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Problem-Solving - Estimation and Orders of Magnitude

Author(s): 
Larry Gladney and Dennis DeTurck

Developing a good sense of how to use your physical intuition for solving problems involves learning the technique of deciding which approach to solving a problem tends to work more "easily" than other possible approaches. In some cases, detailed mathematical analysis is necessary, but, for many questions, an amazing degree of accuracy can be obtained by a series of "educated guesses" for which the correct order of magnitude for each quantity involved and simple calculations are all is all that is necessary to get a surprisingly accurate answer. The great nuclear physics Enrico Fermi is acknowledged as one of the great masters of this technique and used it to find the answers to what would seem to be almost impossible questions to answer. Hence the kind of problems that can be attacked in this way are termed Fermi problems. Here are some examples:

Example 1:
What thickness of rubber tread is worn off of the tire of a typical automobile as it travels one mile?

Solution:
We could answer this question if we knew the following information:

  1. The thickness of tread on a new tire.
  2. The average distance of driving before a tire typically needs to be replaced.
With this information we can calculate the amount of wear per unit distance driven and then multiply by a distance of 1 mile to get the tread wear. The utility of Fermi problem approaches is that, generally speaking, your knowledge of the world (physical intuition) will quantitatively not usually be off by more than an order of magnitude for each quantity you need to know. Since some estimates are too big and some too small compared to the true number, the average tends to be about right. Let's consider the assumptions needed here:
  1. New tire tread thicknesses are about 1 inch. They may actually be 2 inches or 0.5 in, but an order of magnitude accuracy is "good enough". Certainly 0.1 inch is too small and 10 inches is too thick.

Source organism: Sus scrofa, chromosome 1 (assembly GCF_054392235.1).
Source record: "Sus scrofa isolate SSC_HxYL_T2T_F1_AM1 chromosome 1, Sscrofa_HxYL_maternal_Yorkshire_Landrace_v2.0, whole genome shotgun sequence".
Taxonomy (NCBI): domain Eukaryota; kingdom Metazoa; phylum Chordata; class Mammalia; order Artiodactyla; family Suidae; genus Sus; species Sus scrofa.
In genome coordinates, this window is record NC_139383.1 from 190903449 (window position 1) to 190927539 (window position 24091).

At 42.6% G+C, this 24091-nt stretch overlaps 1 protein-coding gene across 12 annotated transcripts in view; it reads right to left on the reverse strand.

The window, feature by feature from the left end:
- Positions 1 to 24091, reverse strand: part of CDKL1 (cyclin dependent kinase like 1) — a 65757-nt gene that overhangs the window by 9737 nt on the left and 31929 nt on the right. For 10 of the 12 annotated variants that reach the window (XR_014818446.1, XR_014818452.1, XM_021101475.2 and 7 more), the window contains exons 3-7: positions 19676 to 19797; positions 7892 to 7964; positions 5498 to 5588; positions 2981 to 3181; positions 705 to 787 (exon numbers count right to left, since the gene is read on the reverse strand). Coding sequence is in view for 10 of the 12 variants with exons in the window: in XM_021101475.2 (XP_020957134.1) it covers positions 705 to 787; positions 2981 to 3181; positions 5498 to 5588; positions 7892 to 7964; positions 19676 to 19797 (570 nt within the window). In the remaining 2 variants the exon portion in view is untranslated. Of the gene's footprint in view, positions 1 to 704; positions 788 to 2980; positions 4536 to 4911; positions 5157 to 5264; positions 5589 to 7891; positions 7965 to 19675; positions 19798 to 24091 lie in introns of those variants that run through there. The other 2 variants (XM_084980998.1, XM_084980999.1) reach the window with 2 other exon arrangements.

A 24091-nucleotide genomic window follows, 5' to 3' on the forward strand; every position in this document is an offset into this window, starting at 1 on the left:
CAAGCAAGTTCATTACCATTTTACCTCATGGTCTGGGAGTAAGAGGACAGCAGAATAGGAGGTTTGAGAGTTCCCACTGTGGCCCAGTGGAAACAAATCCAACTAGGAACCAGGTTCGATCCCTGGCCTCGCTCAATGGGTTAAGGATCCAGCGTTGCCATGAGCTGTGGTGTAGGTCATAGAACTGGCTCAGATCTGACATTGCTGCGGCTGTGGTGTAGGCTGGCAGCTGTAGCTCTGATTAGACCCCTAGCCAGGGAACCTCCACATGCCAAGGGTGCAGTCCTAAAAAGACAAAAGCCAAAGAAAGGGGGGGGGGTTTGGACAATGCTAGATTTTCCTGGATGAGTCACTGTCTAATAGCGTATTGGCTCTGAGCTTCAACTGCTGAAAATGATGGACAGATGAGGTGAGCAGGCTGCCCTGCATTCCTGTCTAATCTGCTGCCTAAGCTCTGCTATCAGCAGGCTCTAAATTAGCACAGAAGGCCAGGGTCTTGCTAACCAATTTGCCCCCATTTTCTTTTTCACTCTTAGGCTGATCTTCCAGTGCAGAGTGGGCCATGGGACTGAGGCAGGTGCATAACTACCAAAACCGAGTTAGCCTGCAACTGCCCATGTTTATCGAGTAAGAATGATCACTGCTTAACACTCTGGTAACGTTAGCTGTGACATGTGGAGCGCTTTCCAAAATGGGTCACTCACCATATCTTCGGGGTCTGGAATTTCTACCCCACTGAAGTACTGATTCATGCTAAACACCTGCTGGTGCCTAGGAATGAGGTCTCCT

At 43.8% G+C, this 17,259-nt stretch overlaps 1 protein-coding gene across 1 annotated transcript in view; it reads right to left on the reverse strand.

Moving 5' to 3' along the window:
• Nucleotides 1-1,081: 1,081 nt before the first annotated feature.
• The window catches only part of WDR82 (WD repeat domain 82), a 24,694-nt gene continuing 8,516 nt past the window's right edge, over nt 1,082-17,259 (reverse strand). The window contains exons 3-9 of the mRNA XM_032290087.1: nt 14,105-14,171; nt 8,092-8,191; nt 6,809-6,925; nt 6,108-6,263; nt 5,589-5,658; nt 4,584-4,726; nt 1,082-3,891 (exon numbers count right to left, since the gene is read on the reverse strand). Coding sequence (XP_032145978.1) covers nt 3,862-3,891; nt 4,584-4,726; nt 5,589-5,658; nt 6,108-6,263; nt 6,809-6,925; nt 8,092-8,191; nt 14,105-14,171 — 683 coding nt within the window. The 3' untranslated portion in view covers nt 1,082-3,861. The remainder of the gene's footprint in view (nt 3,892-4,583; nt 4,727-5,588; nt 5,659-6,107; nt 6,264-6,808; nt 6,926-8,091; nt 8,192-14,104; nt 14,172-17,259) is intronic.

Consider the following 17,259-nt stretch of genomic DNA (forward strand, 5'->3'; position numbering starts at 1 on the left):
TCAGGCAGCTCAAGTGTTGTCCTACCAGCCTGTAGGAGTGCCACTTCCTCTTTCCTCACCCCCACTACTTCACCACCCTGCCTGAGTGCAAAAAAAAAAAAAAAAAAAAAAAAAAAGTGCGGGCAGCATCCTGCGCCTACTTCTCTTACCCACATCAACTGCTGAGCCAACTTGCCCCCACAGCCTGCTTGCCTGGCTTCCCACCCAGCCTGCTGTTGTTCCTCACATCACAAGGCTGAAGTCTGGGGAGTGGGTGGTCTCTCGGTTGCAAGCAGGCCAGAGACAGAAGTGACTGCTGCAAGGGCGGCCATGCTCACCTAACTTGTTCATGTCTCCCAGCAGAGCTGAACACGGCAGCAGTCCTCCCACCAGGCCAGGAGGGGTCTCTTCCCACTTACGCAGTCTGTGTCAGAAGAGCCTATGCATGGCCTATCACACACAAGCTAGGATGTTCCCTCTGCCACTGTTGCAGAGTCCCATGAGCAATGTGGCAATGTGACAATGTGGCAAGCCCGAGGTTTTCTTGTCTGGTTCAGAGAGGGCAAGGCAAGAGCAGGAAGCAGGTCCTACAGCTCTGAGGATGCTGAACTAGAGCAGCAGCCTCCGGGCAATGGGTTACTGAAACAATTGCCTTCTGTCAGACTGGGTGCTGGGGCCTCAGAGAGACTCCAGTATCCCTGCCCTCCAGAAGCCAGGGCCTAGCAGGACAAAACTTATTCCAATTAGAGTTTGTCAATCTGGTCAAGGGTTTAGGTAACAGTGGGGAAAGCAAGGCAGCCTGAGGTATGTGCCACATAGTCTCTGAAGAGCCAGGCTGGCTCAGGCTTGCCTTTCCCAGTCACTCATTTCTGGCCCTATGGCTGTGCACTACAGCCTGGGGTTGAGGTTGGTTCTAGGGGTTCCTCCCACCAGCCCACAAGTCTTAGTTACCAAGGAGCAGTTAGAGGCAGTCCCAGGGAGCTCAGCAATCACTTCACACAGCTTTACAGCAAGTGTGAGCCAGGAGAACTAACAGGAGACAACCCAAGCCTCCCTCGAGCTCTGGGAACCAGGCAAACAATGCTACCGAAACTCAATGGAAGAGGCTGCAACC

2. Typically tires will last about 40,000 miles. Again, the answer for some tires might be 30,000 miles and longer-wearing tires might be 60,000 miles, but you would find it hard to afford a car if the tires needed to be changed every 4,000 miles and very few people would ever need to buy tires if the answer was 400,000 miles.
Next, let's translate units and make the calculation.

tread wear per mile
@
é
ê
ë
tread loss
1 tire
ù
ú
û
é
ê
ë
1 tire
distance driven
ù
ú
û
@
é
ê
ë
1 in.
40,000 mi.
ù
ú
û
@
2.5×10-5 in./mi.

Although our answer may be off by a factor of 2 or 3, it is almost certainly not off by a factor of 10. For some problems this is more than adequate.


Example 2:
Fans of a college football team are excited after their team wins the game. They rush onto the field. How many people can fit onto the field of 100 yards by 50 yards?

Solution:
Start by assuming that each person needs an area of about 18 inches by 12 inches if they are packed as closely as possible. Then, we would have

[(100 yds)(3 ft/yd)(12 in/ft)/(18 in)][(50 yds)(3 ft/yd)(12 in/ft)/(12 in)] = 30,000

So 30,000 people can fit onto the field itself.


Sometimes you can use the Fermi method to get some amazingly accurate results from your everyday knowledge. For example, suppose you are asked to state the radius of the earth and you do not have that quantity handily available. Think about your (or others) travel experiences:

  • If you fly across the United States, how many time zones do you cross? Answer: 3.
  • What is the average distance across the US? Answer: about 3000 miles.
  • So, on average, there are about 1000 miles of distance traveled per time zone.
  • There must be 24 time zones around the earth in all since there are 24 hours in the day so the earth circumference must be about 24,000 miles.
  • The circumference of a circle is 2pr where r is the radius so

r = (24,000 mi)/(2p) = 3820 miles = 6.2 x 106 m

The actual answer is 6.37 x 106 m so you can see that the Fermi estimate gets remarkably close.


Although the breadth of the Internet and smart search engines have made it possible to quickly find incredible amounts of information, it is still useful to keep in mind some orders of magnitude for how big or small things are for just the kind of quick Fermi problem calculations we might use to decide how to attack particular problems. Here are a few quantities that might prove useful along with the Web links to where the information was derived. You may wish to explore these links at your leisure, but it is not necessary to do so. These links were valid as of Jun 1, 2001.  [Editor's note: Links checked Nov 8, 2004.]

 

Type Numerical value Web link
World population (1999): 6.032 x 109 (estimated: 12/20/99) US Census Bureau
US population (1999): 2.74 x 108 (estimated: 12/20/99) US Census Bureau
World Population (1650): 5 x 108 Brockport HS Science Dept.
Power of a hurricane 2 x 1013 W Brockport HS Science Dept.
Height of Mount Everest 8,850 m Infoplease Everest Almanac
Length of a typical virus 10-8 m Tulane University


Problems:

  1. How long would it take for you to walk from Los Angeles to Philadelphia?

  2. How many dice would it take to fill a typical football stadium?

  3. Each binary digit on a computer is called a bit. A series of eight bits forms a byte. A CD-ROM holds 650 megabytes of information. Estimate the number of typical books that can be stored on a CD-ROM.


JOMA

Journal of Online Mathematics and its Applications

Dummy View - NOT TO BE DELETED